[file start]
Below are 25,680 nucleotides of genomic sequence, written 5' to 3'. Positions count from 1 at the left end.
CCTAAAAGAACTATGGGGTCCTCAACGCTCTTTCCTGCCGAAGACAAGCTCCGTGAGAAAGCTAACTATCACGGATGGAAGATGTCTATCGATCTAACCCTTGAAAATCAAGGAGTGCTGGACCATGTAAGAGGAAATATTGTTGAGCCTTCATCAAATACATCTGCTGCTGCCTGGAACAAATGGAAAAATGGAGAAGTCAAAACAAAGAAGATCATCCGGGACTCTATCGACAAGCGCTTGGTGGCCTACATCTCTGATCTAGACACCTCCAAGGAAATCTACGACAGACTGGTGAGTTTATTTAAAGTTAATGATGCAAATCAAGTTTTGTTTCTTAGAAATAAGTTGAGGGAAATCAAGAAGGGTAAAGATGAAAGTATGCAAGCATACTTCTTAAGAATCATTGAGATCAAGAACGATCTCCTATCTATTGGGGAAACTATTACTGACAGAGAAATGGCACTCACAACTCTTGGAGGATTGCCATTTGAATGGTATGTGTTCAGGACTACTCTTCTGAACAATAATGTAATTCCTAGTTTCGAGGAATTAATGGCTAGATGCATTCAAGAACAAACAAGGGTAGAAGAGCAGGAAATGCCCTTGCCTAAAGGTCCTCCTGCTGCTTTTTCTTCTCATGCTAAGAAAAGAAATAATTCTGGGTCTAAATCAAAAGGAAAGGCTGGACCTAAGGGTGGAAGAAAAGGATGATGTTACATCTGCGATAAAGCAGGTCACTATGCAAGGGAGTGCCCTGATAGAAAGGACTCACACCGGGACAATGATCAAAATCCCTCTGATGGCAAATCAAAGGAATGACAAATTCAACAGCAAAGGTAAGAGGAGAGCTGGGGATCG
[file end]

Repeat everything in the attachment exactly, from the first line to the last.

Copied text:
Below are 25,680 nucleotides of genomic sequence, written 5' to 3'. Positions count from 1 at the left end.
CCTAAAAGAACTATGGGGTCCTCAACGCTCTTTCCTGCCGAAGACAAGCTCCGTGAGAAAGCTAACTATCACGGATGGAAGATGTCTATCGATCTAACCCTTGAAAATCAAGGAGTGCTGGACCATGTAAGAGGAAATATTGTTGAGCCTTCATCAAATACATCTGCTGCTGCCTGGAACAAATGGAAAAATGGAGAAGTCAAAACAAAGAAGATCATCCGGGACTCTATCGACAAGCGCTTGGTGGCCTACATCTCTGATCTAGACACCTCCAAGGAAATCTACGACAGACTGGTGAGTTTATTTAAAGTTAATGATGCAAATCAAGTTTTGTTTCTTAGAAATAAGTTGAGGGAAATCAAGAAGGGTAAAGATGAAAGTATGCAAGCATACTTCTTAAGAATCATTGAGATCAAGAACGATCTCCTATCTATTGGGGAAACTATTACTGACAGAGAAATGGCACTCACAACTCTTGGAGGATTGCCATTTGAATGGTATGTGTTCAGGACTACTCTTCTGAACAATAATGTAATTCCTAGTTTCGAGGAATTAATGGCTAGATGCATTCAAGAACAAACAAGGGTAGAAGAGCAGGAAATGCCCTTGCCTAAAGGTCCTCCTGCTGCTTTTTCTTCTCATGCTAAGAAAAGAAATAATTCTGGGTCTAAATCAAAAGGAAAGGCTGGACCTAAGGGTGGAAGAAAAGGATGATGTTACATCTGCGATAAAGCAGGTCACTATGCAAGGGAGTGCCCTGATAGAAAGGACTCACACCGGGACAATGATCAAAATCCCTCTGATGGCAAATCAAAGGAATGACAAATTCAACAGCAAAGGTAAGAGGAGAGCTGGGGATCG